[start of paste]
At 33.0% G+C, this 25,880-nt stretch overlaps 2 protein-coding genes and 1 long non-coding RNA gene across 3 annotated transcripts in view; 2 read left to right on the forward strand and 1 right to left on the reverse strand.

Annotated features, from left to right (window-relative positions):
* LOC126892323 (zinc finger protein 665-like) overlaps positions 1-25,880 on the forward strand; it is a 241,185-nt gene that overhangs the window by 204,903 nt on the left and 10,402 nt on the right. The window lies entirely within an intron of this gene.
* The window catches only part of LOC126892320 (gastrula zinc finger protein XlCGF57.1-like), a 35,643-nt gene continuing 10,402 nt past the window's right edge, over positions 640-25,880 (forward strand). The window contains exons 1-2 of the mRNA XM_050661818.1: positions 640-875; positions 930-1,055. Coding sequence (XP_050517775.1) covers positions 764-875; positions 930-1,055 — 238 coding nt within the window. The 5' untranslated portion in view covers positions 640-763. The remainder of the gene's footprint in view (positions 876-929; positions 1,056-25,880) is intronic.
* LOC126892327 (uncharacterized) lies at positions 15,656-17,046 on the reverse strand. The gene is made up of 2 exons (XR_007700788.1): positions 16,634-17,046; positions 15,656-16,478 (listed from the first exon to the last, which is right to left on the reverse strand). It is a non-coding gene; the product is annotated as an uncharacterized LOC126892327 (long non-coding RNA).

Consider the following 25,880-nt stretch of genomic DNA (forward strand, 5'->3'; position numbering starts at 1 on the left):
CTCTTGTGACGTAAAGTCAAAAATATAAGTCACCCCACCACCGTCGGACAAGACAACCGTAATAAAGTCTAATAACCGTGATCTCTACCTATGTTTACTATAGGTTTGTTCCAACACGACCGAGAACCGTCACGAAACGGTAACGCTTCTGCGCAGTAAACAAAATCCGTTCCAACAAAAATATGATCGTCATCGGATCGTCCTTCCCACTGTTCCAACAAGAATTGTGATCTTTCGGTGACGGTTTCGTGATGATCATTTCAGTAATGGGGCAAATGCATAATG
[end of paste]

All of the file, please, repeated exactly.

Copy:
At 33.0% G+C, this 25,880-nt stretch overlaps 2 protein-coding genes and 1 long non-coding RNA gene across 3 annotated transcripts in view; 2 read left to right on the forward strand and 1 right to left on the reverse strand.

Annotated features, from left to right (window-relative positions):
* LOC126892323 (zinc finger protein 665-like) overlaps positions 1-25,880 on the forward strand; it is a 241,185-nt gene that overhangs the window by 204,903 nt on the left and 10,402 nt on the right. The window lies entirely within an intron of this gene.
* The window catches only part of LOC126892320 (gastrula zinc finger protein XlCGF57.1-like), a 35,643-nt gene continuing 10,402 nt past the window's right edge, over positions 640-25,880 (forward strand). The window contains exons 1-2 of the mRNA XM_050661818.1: positions 640-875; positions 930-1,055. Coding sequence (XP_050517775.1) covers positions 764-875; positions 930-1,055 — 238 coding nt within the window. The 5' untranslated portion in view covers positions 640-763. The remainder of the gene's footprint in view (positions 876-929; positions 1,056-25,880) is intronic.
* LOC126892327 (uncharacterized) lies at positions 15,656-17,046 on the reverse strand. The gene is made up of 2 exons (XR_007700788.1): positions 16,634-17,046; positions 15,656-16,478 (listed from the first exon to the last, which is right to left on the reverse strand). It is a non-coding gene; the product is annotated as an uncharacterized LOC126892327 (long non-coding RNA).

Consider the following 25,880-nt stretch of genomic DNA (forward strand, 5'->3'; position numbering starts at 1 on the left):
CTCTTGTGACGTAAAGTCAAAAATATAAGTCACCCCACCACCGTCGGACAAGACAACCGTAATAAAGTCTAATAACCGTGATCTCTACCTATGTTTACTATAGGTTTGTTCCAACACGACCGAGAACCGTCACGAAACGGTAACGCTTCTGCGCAGTAAACAAAATCCGTTCCAACAAAAATATGATCGTCATCGGATCGTCCTTCCCACTGTTCCAACAAGAATTGTGATCTTTCGGTGACGGTTTCGTGATGATCATTTCAGTAATGGGGCAAATGCATAATG